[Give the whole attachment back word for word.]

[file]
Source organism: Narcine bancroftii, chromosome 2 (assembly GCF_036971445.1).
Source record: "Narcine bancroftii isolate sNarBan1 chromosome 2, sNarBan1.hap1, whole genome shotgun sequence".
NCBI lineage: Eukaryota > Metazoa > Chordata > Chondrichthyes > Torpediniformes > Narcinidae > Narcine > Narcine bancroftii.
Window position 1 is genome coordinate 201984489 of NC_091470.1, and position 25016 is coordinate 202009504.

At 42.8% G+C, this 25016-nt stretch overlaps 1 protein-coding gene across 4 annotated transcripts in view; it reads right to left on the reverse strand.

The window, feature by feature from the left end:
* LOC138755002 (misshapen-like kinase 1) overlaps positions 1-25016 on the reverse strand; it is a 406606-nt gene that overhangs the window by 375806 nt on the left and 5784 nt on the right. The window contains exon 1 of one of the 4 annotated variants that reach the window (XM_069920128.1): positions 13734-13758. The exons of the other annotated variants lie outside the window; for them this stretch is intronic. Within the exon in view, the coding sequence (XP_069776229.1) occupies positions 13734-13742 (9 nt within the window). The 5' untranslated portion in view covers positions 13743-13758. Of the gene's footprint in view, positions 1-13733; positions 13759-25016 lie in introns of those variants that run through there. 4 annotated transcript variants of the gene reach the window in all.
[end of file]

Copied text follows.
Source organism: Narcine bancroftii, chromosome 2 (assembly GCF_036971445.1).
Source record: "Narcine bancroftii isolate sNarBan1 chromosome 2, sNarBan1.hap1, whole genome shotgun sequence".
NCBI lineage: Eukaryota > Metazoa > Chordata > Chondrichthyes > Torpediniformes > Narcinidae > Narcine > Narcine bancroftii.
Window position 1 is genome coordinate 201984489 of NC_091470.1, and position 25016 is coordinate 202009504.

At 42.8% G+C, this 25016-nt stretch overlaps 1 protein-coding gene across 4 annotated transcripts in view; it reads right to left on the reverse strand.

The window, feature by feature from the left end:
* LOC138755002 (misshapen-like kinase 1) overlaps positions 1-25016 on the reverse strand; it is a 406606-nt gene that overhangs the window by 375806 nt on the left and 5784 nt on the right. The window contains exon 1 of one of the 4 annotated variants that reach the window (XM_069920128.1): positions 13734-13758. The exons of the other annotated variants lie outside the window; for them this stretch is intronic. Within the exon in view, the coding sequence (XP_069776229.1) occupies positions 13734-13742 (9 nt within the window). The 5' untranslated portion in view covers positions 13743-13758. Of the gene's footprint in view, positions 1-13733; positions 13759-25016 lie in introns of those variants that run through there. 4 annotated transcript variants of the gene reach the window in all.